I used to say I could live off sitaw everyday; it’s my favorite vegetable. Plus, I know MANY ways of preparing it: boiled, stir-fried with garlic, blanched and slathered with oyster sauce, batter-fried, adobado, and included in dishes like sinigang, kare-kare, bulanglang.
Sitaw is known in many markets as yard-long beans. Its scientific name, vigna unguiculata, subspecies sesquipedalis, means something else. Let’s break down that last Latin word: pedalis means “foot;” sesqui means “six.”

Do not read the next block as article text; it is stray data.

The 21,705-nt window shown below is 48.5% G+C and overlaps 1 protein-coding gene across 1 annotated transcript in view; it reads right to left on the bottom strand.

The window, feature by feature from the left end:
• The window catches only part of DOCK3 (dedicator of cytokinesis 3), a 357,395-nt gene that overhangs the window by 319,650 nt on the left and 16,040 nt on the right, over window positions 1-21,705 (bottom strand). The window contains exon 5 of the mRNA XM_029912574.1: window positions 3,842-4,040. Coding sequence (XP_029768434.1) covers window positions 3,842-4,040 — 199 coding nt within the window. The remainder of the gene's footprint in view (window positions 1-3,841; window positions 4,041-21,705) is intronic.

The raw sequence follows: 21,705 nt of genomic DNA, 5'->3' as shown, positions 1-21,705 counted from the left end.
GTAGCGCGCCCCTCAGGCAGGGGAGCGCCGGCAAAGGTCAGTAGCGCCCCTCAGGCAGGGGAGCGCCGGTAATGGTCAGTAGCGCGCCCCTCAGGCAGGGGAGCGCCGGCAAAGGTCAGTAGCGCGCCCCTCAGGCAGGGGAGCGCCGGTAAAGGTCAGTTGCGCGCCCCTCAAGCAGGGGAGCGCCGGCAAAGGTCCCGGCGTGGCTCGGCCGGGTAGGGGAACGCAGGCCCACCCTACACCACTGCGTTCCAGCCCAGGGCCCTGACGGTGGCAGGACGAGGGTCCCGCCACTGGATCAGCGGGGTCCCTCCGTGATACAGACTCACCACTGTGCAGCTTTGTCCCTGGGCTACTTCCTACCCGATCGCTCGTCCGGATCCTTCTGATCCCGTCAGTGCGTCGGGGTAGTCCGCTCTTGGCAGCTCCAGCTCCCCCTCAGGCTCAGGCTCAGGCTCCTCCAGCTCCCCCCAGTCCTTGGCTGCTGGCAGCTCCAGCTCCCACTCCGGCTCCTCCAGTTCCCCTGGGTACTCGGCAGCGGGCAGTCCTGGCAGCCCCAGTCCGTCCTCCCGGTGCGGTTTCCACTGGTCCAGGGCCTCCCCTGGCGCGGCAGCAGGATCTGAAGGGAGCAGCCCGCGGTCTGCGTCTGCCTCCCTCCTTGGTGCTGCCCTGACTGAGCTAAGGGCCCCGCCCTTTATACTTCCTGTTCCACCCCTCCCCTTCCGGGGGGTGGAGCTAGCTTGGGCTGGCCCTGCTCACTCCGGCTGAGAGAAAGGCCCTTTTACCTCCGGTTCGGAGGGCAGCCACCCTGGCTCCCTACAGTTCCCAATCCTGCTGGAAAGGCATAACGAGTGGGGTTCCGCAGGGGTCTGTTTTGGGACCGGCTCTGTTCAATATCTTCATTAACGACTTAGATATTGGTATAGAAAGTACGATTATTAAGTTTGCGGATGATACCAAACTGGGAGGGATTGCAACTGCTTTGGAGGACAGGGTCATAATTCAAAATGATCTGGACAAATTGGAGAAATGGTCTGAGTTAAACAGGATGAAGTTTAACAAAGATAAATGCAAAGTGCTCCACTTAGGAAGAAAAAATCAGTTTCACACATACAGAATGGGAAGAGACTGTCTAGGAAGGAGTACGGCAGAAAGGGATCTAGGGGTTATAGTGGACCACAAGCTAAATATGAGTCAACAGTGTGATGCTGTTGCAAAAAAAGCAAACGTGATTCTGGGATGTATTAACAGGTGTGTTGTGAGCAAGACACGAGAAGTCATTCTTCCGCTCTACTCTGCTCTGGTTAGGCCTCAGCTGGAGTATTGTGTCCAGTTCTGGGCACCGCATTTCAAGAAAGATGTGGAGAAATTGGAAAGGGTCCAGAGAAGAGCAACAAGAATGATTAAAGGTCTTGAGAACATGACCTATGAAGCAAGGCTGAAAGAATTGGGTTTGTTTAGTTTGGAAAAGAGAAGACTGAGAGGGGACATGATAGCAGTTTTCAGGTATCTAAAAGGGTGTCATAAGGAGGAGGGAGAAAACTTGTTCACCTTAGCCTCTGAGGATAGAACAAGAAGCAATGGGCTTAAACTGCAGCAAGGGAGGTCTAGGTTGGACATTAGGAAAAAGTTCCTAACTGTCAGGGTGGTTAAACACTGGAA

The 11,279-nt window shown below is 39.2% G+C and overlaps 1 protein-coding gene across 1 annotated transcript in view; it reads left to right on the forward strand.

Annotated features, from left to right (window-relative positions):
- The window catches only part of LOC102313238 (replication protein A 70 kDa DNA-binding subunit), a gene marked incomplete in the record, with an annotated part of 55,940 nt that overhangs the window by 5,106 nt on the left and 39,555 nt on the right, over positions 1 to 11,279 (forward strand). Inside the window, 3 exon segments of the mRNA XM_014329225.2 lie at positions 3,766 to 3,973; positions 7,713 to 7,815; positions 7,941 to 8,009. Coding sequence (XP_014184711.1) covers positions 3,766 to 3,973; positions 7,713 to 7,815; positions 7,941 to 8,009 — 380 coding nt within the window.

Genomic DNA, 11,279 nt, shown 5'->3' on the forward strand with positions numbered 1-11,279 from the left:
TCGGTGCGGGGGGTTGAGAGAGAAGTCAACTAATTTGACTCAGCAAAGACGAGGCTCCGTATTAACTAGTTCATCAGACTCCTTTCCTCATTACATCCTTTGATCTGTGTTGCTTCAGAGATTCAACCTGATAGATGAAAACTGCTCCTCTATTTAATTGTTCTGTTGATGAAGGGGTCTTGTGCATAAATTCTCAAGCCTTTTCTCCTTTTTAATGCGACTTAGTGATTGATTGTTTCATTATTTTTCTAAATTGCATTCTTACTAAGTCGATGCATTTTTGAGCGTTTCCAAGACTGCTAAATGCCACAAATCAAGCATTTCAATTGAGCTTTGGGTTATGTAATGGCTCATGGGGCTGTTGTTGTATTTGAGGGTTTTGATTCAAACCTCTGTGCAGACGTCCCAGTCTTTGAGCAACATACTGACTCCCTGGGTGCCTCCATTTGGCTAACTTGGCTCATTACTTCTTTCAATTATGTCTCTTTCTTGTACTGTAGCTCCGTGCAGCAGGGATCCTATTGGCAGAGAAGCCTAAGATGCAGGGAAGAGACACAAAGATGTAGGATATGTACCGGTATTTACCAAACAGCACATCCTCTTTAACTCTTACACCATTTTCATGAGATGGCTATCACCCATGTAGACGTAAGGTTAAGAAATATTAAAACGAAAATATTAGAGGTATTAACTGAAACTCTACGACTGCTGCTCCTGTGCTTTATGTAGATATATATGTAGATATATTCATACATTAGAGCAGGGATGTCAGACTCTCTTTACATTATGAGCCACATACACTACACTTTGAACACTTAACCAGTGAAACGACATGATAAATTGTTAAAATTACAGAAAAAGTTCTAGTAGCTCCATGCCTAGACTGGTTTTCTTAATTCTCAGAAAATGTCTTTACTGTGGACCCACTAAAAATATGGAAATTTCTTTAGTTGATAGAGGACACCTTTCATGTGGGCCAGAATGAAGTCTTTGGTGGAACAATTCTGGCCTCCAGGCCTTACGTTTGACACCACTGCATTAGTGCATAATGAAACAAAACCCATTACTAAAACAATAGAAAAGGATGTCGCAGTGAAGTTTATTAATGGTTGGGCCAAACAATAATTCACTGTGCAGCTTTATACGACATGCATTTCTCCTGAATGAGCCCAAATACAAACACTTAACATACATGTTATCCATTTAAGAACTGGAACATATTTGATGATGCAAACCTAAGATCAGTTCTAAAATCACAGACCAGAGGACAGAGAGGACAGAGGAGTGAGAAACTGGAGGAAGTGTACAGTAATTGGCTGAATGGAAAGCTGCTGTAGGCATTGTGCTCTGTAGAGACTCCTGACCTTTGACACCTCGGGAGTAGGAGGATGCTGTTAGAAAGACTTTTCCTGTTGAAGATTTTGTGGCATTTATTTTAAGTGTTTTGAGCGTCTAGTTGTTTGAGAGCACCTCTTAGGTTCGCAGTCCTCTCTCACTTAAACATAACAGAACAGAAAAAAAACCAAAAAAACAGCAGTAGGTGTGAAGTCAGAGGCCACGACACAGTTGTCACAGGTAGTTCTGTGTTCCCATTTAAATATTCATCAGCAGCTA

What it’s saying is that the yard-long bean is a foot and six inches long — 18 inches, give or take. Certainly not a yard long!
The more appropriate monikers would be Chinese long beans, Asian beans, long podded cowpea and — here’s another name that seems inappropriate — asparagus bean. The plant that bears the sitaw is nowhere fern-like, as the asparagus is. Therefore, I have to dig further as to how that last name came about.
I would venture that the name sitaw was adapted from the bean’s Chinese name, Dou Jiao.